The ‘View’ component of the command is in reference to the type of template being overridden – in our case the view.  There are also options for the NewItem, EditItem and DisplayItem forms, but we won’t cover them in this article.

The last piece of the command for each field is the override value for the field.  This can be a static value – as in the first example – a variable, or HTML and the value, allowing you to style the value.  You can also call a function within the script to do more complicated logic – such as conditional formatting – but for the field.

Note: The following example code is shown with the Before and After output of the sample web part.  The changes will not go into effect until you’ve put all the pieces in place – the steps which are listed after the sample images.

Example 1:  Uses a static value to override the field value.  ‘Animal’ will replace the ‘MoreText’ field value for each list item in the view.

image

Before:

image

After:

image

Example 2:  Displays the true value of the MoreText field, but formats it (bold) by wrapping it in an HTML tag.

image

Before:

image

After:

image

Example 3:  Calls a function that formats the value that overrides the field data.  In this case it uses a conditional to determine what data is displayed.  This could just as easily be used to implement conditional formatting for the field by keeping the field data as in Example 2, but formatting it differently using HTML tagging.

image

image

Before:

image

After:

image

Example 4:  Uses a different override.  This example uses the Item override instead of the Field override.  Using the Item completely overrides the web part and requires the Header and Footer overrides as well.  In the example here, the data is displayed in an HTML list where the open tag is in the header and the closing tag is in the footer.  Each item is then an item in the list.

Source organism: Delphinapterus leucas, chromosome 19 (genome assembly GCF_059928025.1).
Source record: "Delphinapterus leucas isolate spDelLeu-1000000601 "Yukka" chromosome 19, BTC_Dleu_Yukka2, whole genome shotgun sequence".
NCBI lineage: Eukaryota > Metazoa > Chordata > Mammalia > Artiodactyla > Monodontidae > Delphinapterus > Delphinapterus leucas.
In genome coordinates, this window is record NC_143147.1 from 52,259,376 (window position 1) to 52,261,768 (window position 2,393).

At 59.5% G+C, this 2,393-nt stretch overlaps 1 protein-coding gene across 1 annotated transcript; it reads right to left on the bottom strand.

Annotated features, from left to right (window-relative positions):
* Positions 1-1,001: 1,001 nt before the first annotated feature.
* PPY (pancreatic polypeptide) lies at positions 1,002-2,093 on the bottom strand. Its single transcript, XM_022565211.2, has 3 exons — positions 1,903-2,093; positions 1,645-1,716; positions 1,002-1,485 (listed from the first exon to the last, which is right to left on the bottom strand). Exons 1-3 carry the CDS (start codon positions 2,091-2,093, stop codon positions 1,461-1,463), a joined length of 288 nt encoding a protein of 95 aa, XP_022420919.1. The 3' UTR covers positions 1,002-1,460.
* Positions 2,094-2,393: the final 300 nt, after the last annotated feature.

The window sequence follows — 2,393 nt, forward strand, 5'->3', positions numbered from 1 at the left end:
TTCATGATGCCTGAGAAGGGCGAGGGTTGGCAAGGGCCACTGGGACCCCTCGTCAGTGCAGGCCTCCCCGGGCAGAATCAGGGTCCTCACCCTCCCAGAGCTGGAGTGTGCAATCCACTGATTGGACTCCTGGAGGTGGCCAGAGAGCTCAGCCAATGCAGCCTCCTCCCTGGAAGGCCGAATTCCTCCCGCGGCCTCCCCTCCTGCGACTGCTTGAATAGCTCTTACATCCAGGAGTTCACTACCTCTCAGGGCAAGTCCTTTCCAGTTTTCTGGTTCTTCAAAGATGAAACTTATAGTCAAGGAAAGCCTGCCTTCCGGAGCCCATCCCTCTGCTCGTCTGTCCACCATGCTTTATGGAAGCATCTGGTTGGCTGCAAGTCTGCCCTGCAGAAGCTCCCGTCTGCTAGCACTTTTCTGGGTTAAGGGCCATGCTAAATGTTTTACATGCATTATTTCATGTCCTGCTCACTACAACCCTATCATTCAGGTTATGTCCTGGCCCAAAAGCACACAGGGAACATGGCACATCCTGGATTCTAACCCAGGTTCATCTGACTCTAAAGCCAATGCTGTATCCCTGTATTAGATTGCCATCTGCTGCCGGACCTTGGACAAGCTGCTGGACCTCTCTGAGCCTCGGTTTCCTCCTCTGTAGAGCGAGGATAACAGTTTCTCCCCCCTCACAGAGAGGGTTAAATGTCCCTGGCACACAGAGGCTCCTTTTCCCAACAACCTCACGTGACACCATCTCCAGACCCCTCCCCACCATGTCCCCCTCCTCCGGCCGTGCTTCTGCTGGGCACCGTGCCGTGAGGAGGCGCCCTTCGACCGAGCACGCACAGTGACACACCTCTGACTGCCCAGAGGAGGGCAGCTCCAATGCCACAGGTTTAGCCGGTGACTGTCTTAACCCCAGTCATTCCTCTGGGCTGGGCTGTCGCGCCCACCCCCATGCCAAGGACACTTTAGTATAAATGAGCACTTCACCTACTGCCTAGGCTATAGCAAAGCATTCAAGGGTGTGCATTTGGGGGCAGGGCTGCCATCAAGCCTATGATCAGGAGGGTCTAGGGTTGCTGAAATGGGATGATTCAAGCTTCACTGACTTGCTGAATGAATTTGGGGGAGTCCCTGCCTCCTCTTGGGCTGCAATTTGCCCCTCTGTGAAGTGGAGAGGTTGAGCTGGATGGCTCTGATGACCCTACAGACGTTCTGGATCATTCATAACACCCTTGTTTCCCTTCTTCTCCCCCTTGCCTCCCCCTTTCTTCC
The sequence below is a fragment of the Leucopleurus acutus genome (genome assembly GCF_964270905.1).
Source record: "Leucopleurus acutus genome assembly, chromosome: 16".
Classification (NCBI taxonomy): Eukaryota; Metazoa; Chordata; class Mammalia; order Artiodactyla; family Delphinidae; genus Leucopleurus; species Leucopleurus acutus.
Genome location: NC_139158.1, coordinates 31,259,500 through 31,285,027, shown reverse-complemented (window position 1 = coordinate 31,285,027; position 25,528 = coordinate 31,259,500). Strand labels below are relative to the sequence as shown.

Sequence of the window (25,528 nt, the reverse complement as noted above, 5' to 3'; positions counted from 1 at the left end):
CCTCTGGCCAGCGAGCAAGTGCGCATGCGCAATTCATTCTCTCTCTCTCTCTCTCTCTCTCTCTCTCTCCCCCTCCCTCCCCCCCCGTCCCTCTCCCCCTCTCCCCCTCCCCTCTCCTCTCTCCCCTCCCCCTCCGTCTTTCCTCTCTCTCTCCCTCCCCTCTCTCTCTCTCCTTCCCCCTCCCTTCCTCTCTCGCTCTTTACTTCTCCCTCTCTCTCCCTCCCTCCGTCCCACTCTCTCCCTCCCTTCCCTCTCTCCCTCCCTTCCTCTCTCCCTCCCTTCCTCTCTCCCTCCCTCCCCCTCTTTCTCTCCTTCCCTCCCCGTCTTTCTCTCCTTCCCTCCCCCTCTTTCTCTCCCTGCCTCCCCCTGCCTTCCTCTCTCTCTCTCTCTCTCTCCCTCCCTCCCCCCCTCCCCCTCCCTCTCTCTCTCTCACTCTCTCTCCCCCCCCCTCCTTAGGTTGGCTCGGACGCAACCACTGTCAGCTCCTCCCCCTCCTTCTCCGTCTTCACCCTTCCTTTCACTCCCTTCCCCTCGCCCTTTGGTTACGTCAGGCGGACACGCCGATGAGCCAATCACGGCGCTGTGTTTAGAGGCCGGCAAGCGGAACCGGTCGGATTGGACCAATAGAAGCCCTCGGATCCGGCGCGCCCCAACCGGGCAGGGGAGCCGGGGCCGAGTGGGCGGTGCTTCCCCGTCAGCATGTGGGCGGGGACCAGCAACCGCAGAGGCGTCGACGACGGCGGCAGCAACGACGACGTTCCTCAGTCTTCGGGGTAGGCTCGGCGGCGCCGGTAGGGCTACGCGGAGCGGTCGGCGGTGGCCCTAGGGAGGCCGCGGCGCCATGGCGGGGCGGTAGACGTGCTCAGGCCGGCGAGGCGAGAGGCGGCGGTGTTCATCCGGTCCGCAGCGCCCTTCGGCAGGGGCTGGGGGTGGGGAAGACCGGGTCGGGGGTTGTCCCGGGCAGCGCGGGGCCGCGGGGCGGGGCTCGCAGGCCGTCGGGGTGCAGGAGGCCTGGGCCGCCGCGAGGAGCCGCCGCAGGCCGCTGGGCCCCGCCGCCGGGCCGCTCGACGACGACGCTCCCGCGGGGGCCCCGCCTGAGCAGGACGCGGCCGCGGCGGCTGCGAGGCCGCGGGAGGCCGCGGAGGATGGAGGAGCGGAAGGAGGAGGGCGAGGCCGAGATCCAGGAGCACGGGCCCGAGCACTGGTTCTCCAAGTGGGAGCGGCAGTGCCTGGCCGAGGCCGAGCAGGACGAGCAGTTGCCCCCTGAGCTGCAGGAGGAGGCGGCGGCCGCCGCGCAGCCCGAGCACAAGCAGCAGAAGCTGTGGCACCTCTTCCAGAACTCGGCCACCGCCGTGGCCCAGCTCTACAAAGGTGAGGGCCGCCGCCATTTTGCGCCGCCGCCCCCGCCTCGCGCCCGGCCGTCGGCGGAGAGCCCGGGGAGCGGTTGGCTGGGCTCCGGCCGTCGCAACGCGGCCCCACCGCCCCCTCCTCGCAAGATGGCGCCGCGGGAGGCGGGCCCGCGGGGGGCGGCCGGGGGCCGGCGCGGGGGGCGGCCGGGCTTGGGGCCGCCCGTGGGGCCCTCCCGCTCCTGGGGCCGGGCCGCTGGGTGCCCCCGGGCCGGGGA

image

image

Before:

image

After:

image

One other note on the code.  We aren’t getting into details with these settings, but a few of the sample scripts also include settings for BaseViewID and ListTemplateType.  These settings are not required, but if you are using JS Link on a page that has more than one view, these properties control which web parts are affected by the JavaScript code.

BaseViewID is the view ID for the list with 1 being the AllItems view.

ListTemplateType is the ID for the type of list template is used such as Links List, Task List, Custom List, etc.  A list of these types in 2013 can be found here: 
http://msdn.microsoft.com/en-us/library/microsoft.sharepoint.client.listtemplatetype(v=office.15).aspx

Upload it to the Master Page Gallery

The script files need to be uploaded to a place where they can be accessed by the web part.  Depending on what version of SharePoint you’re using and what your scope is, you will need to determine the best location for the scripts.  In our case we used Office 365 for a test bed and only want to use the scripts within our site collection, so we are uploading the files to the Master Page Gallery.

As each file is uploaded, the content type of the file will need to be changed to ‘JavaScript Display Template’ and the required fields will need to be completed.